Prof. Alison Duncan, Department of Human Health and Nutritional Sciences, and Dan Ramdath of Agriculture and Agri-Food Canada, found that swapping out half of a portion of these starchy side dishes for lentils can significantly improve your body’s response to the carbohydrates.

Replacing half a serving of rice with lentils caused blood glucose to drop by up to 20 per cent. Replacing potatoes with lentils led to a 35-per-cent drop.

“Pulses are extremely nutrient-dense food that have the potential to reduce chronic diseases associated with mismanaged glucose levels,” said Duncan, who worked on the study with PhD student Dita Moravek and M.Sc. students Erica Rogers, Sarah Turkstra and Jessica Wilson.

Yet very few Canadians eat lentils, she added.

“Canada has a huge production of lentils, but we export most of it and only 13 per cent of Canadians eat them on any given day,” said Duncan. “We are hoping this research will make people more aware of the health benefits of eating pulses.”

Published and specially featured in the Journal of Nutrition, the study involved 24 healthy adults fed four dishes – white rice only, half white rice and half large green lentils, half white rice and half small green lentils, and half white rice and half split red lentils.

Researchers measured glucose levels in the participants’ blood before they ate and during two hours afterward. They repeated the process for white potatoes alone and the same combinations of potatoes and lentils.

“We mixed the lentils in with the potatoes and rice because people don’t typically eat pulses on their own, but rather consume them in combination with other starches as part of a larger meal, so we wanted the results to reflect that.”

Blood glucose fell by similar amounts when half of the starch was replaced with each of the three types of lentils.

Blood glucose comprises sugar found in the blood during digestion in the upper digestive tract and depends on the starch content of foods consumed.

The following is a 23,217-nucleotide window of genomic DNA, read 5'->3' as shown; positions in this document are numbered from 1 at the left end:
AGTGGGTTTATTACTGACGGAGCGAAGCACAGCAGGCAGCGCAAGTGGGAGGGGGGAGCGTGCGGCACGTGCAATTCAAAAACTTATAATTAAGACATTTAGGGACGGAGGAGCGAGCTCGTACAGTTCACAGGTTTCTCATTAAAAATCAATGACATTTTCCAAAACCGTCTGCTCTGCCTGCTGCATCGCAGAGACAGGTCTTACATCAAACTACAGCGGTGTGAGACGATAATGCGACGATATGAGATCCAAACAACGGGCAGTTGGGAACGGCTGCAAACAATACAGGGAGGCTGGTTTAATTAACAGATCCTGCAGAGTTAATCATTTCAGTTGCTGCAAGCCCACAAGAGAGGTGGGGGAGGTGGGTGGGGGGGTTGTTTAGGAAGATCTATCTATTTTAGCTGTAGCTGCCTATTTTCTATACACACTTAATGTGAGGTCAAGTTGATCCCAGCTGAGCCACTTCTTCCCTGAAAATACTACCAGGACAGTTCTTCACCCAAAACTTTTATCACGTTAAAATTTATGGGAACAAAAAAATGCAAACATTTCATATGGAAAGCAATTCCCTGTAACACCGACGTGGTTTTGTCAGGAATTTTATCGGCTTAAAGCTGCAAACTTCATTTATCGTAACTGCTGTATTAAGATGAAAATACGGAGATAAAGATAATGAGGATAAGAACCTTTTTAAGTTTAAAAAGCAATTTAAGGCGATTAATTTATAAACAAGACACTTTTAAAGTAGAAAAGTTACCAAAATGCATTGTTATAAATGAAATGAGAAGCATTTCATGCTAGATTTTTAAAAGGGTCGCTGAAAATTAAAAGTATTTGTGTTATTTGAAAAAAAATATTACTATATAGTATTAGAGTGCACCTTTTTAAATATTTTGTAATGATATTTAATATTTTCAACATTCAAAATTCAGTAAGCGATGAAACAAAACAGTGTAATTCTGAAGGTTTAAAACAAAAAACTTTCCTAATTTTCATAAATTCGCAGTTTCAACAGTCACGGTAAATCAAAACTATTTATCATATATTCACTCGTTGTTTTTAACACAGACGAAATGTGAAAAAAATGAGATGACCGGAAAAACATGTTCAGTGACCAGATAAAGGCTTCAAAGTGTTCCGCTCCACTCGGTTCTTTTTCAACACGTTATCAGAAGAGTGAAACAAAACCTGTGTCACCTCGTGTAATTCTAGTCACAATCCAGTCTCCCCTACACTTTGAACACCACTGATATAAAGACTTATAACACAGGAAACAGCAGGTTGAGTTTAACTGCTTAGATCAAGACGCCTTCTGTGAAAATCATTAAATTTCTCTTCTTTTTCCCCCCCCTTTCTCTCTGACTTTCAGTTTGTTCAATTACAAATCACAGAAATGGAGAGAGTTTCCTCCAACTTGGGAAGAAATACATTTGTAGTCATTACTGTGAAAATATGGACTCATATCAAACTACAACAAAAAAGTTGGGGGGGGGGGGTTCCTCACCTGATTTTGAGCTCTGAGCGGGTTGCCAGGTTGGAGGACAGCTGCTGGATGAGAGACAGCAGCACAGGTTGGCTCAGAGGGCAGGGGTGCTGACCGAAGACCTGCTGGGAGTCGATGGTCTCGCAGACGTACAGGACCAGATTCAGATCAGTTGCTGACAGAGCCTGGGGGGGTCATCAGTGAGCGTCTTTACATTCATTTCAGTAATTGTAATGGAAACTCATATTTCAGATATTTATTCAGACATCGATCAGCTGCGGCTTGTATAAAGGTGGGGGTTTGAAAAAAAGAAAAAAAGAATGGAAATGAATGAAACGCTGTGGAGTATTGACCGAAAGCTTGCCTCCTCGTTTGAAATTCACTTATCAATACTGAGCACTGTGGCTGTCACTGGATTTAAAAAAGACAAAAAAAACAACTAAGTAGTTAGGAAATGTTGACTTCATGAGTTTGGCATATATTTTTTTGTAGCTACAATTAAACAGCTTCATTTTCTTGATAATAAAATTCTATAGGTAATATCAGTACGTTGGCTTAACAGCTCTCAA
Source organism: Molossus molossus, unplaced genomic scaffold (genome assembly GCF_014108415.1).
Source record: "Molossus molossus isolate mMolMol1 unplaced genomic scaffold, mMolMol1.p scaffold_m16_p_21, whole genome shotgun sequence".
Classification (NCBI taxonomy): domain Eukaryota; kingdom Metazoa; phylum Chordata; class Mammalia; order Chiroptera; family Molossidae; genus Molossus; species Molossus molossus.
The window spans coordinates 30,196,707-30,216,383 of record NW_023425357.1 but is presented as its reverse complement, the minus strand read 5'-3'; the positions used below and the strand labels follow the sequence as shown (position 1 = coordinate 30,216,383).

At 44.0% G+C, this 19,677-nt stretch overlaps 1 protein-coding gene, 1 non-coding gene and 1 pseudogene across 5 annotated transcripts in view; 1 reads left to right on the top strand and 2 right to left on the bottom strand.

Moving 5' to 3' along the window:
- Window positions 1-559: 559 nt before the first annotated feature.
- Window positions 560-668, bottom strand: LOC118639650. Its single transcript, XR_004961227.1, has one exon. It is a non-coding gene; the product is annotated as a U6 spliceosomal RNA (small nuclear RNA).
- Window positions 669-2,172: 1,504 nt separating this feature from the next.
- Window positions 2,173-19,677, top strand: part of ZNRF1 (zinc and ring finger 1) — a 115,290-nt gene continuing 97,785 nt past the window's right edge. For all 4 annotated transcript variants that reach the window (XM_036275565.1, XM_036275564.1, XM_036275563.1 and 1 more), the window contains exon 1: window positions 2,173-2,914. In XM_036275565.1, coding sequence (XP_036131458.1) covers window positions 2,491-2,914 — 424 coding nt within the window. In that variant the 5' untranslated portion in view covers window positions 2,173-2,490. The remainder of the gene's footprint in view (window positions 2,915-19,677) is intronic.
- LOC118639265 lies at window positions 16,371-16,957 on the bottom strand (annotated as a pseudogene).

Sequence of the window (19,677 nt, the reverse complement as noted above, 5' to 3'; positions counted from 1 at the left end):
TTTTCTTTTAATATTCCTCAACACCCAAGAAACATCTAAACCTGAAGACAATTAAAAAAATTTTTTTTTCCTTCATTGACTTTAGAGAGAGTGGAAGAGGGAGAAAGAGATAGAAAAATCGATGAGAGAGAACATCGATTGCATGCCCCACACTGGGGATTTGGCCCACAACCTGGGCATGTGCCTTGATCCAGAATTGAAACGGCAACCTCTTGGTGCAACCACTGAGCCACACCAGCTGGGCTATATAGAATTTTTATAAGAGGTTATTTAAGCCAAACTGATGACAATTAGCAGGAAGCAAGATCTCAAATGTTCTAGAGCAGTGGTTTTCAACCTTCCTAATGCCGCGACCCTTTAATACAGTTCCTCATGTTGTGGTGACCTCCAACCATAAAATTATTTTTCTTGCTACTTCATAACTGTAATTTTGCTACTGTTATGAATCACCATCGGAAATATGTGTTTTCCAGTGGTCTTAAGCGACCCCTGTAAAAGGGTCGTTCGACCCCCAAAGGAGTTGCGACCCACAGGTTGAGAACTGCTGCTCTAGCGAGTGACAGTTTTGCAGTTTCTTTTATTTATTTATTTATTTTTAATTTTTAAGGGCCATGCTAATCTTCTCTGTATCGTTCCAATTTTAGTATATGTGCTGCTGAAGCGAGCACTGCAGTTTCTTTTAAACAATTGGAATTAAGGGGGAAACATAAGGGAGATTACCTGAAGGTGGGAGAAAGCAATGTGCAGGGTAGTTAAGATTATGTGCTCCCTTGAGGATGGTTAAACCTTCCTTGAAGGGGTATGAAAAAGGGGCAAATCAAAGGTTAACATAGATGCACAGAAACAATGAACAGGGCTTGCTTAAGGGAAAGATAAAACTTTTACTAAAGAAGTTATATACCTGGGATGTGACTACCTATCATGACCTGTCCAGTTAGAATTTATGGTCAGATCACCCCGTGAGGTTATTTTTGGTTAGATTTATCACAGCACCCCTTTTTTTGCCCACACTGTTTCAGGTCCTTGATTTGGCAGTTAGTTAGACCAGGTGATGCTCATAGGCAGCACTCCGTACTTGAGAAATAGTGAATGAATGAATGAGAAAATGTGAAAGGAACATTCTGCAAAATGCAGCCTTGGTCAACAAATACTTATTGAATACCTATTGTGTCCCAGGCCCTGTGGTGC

Pulses, such as lentils, can slow digestion and the release of sugars found in starch into the bloodstream, ultimately reducing blood glucose levels, said Duncan.

“This slower absorption means you don’t experience a spike in glucose. Having high levels over a period of time can lead to mismanagement of blood glucose, which is the hallmark of Type 2 diabetes. Essentially, eating lentils can lower that risk.”

Pulses contain components that inhibit enzymes involved in absorption of glucose, and fibre contained in these foods can encourage the production of short-chain fatty acids, which can also help to reduce blood glucose levels, added Duncan.

Health Canada requires a 20-per-cent reduction in blood glucose levels before a health claim about blood glucose lowering can be approved, she said.

“We are hoping that building evidence for approval of a health claim for pulses will further encourage people to add pulses to their side dishes.”

Source: University of Guelph

Drug Therapy Fails to Control Blood Pressure During Exercise

People with high but under control blood pressure saw a jump in their levels during exercise, an increase that mirrored the spikes seen under similar conditions among people with untreated hypertension, according to a new British study.

The findings open up the possibility of tailoring blood pressure treatment to a patient’s activity level.

But the study’s senior author emphasized that routine exercise continues to be one of the best ways to help lower blood pressure in the long run, since regular physical activity strengthens the heart and allows it to pump more blood with less effort.